I don't think the Wolves should necessarily copy what the good teams are doing because there are a lot of ways to win and because having the best players and a balanced roster are the most important things. But it seems like there are some things that could be learned from how the best teams structure their teams and their style of play
- Offensively, there need to be at least two guys who are skilled scorers against any opponent. Right now, each team has roughly two, but the #2 on each team varies depending on the game and matchup. Kobe is obviously the Lakers' guy here, but Hedo is also a very difficult guy to cover when he's on. Gasol/Odom and Lewis/Howard also have their share of good/great games offensively. For the Wolves, they might have this player, which is why it's difficult for me to justify trading Al Jefferson unless they have another, better option in this area. Besides Yao, he's the most difficult guy to cover in the low post in the NBA (admittedly Tim Duncan in his prime was tougher).
- One of the other main scorers needs to be a guy who can impact the game in other ways. Howard and Odom/Gasol fill these roles for their teams. Not having another guy like this hurt Cleveland in the Orlando series. I don't know who fits this role for the Wolves; the closest guy is Love, but he'll have to become a more productive offensive player in creating shots for teammates and consistently making outside shots while becoming a better one-on-one defender.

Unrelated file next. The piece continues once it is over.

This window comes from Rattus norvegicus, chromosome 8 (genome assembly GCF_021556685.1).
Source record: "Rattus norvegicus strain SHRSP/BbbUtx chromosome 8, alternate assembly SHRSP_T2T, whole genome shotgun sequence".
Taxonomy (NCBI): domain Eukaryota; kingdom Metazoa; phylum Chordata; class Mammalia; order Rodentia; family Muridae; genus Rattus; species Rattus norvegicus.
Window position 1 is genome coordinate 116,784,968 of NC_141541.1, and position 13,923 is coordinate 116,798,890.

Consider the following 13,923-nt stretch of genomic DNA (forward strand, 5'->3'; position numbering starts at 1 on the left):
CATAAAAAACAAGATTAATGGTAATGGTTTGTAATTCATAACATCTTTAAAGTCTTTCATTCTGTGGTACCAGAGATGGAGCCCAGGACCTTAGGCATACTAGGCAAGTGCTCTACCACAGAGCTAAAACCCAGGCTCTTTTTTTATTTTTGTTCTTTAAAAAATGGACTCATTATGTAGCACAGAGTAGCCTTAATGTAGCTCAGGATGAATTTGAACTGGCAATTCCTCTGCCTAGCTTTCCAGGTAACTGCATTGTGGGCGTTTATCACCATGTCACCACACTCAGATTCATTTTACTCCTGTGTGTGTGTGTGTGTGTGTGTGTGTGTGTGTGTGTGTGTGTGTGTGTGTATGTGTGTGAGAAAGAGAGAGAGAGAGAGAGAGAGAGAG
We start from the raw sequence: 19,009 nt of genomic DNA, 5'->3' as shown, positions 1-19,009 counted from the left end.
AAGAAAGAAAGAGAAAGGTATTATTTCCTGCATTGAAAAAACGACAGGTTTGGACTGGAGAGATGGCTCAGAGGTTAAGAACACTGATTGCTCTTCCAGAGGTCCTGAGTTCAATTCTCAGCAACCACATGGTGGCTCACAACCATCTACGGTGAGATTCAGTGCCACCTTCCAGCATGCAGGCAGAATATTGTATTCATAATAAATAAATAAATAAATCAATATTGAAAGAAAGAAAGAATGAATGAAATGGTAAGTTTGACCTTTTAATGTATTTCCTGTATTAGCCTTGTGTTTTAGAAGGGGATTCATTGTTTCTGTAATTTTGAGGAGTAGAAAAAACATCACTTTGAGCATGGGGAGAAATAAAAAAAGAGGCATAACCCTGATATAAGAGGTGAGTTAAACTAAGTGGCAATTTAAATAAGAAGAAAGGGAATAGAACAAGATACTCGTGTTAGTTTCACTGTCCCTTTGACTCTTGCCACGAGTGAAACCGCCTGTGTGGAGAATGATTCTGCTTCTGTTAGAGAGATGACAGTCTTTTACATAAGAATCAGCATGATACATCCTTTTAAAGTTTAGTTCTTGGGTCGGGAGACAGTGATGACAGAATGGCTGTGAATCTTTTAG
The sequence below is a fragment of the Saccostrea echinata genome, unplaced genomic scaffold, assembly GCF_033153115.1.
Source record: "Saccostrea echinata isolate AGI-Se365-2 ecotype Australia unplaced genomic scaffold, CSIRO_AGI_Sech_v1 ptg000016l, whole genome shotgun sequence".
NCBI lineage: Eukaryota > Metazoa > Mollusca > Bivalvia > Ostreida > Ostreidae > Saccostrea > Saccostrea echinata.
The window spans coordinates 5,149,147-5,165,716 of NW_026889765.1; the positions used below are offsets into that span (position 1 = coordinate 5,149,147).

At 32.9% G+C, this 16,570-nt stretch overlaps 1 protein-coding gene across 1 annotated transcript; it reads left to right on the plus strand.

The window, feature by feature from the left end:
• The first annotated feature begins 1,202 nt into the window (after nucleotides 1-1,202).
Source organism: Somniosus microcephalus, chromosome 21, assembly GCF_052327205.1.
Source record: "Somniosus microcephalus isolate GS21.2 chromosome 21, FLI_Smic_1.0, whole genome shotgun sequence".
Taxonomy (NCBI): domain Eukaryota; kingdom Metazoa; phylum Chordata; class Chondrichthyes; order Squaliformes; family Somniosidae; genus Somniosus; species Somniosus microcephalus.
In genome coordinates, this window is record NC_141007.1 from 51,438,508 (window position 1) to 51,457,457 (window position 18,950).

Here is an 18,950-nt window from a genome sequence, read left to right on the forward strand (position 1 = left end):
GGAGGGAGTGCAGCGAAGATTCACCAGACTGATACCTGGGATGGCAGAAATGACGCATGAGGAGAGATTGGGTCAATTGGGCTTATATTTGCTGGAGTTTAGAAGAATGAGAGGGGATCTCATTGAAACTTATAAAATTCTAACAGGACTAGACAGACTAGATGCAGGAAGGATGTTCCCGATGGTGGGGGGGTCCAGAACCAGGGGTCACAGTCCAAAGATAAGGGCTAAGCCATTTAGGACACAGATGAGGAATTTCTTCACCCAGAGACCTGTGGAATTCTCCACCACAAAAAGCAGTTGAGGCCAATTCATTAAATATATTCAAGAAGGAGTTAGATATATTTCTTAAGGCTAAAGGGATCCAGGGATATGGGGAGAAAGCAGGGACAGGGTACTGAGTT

- 1-2 of the main guys has to be an above-average to great athlete by NBA standards. Kobe and Howard fill these roles, while Gasol, Lewis, and Odom aren't slouches, either. Denver was hurt by this, but Anthony's physical strength and Nene's strength and agility for a big guy helped fill in the gaps, as did the team's very-athletic supporting cast. For the Wolves, this is their biggest deficit, but their guys aren't without athletic ability. If it doesn't come from their best players (though Jefferson is really strong for a PF or C), it would have to come from role players.
- Their "average athletes" have to be good team defenders who can contribute offensively. Maybe not all of them can hit a jump shot or 3, but they should at least be able to cut to the hoop at the appropriate time to get offensive rebounds and make layups/dunks while not turning the ball over. The Wolves have guys who could become those types of players with a better system and better teammates.
- If all other things are equal, when picking players, pick the strongest/longest/quickest players. One reason the Lakers have been successful over the years is because they go for the role players who give them a physical advantage. It doesn't always work (Caron Butler for Kwame Brown), but it's partially why they're giving Orlando more of a problem than Cleveland did and partially why Orlando's in the finals to begin with.